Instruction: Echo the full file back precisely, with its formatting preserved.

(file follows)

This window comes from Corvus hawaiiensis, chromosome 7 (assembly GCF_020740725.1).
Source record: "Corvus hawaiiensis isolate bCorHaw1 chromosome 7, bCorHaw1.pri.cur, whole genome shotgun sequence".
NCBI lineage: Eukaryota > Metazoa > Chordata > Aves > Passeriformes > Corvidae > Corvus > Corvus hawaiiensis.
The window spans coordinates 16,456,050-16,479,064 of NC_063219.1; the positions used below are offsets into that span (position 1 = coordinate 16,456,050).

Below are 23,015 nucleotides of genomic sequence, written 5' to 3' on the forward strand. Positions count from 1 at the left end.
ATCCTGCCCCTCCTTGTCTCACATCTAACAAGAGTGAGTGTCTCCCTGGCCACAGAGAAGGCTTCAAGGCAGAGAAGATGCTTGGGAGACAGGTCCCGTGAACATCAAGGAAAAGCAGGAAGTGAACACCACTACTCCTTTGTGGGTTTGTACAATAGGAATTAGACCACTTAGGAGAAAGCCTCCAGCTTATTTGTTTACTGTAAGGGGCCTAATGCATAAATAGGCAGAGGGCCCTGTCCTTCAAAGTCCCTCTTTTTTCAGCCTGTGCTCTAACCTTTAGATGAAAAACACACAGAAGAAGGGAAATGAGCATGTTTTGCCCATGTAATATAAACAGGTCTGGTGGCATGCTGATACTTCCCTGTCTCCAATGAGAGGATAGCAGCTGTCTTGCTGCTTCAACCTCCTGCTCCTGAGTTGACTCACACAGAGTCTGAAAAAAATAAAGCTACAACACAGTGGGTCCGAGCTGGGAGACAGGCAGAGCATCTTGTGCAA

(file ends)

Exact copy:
This window comes from Corvus hawaiiensis, chromosome 7 (assembly GCF_020740725.1).
Source record: "Corvus hawaiiensis isolate bCorHaw1 chromosome 7, bCorHaw1.pri.cur, whole genome shotgun sequence".
NCBI lineage: Eukaryota > Metazoa > Chordata > Aves > Passeriformes > Corvidae > Corvus > Corvus hawaiiensis.
The window spans coordinates 16,456,050-16,479,064 of NC_063219.1; the positions used below are offsets into that span (position 1 = coordinate 16,456,050).

Below are 23,015 nucleotides of genomic sequence, written 5' to 3' on the forward strand. Positions count from 1 at the left end.
ATCCTGCCCCTCCTTGTCTCACATCTAACAAGAGTGAGTGTCTCCCTGGCCACAGAGAAGGCTTCAAGGCAGAGAAGATGCTTGGGAGACAGGTCCCGTGAACATCAAGGAAAAGCAGGAAGTGAACACCACTACTCCTTTGTGGGTTTGTACAATAGGAATTAGACCACTTAGGAGAAAGCCTCCAGCTTATTTGTTTACTGTAAGGGGCCTAATGCATAAATAGGCAGAGGGCCCTGTCCTTCAAAGTCCCTCTTTTTTCAGCCTGTGCTCTAACCTTTAGATGAAAAACACACAGAAGAAGGGAAATGAGCATGTTTTGCCCATGTAATATAAACAGGTCTGGTGGCATGCTGATACTTCCCTGTCTCCAATGAGAGGATAGCAGCTGTCTTGCTGCTTCAACCTCCTGCTCCTGAGTTGACTCACACAGAGTCTGAAAAAAATAAAGCTACAACACAGTGGGTCCGAGCTGGGAGACAGGCAGAGCATCTTGTGCAA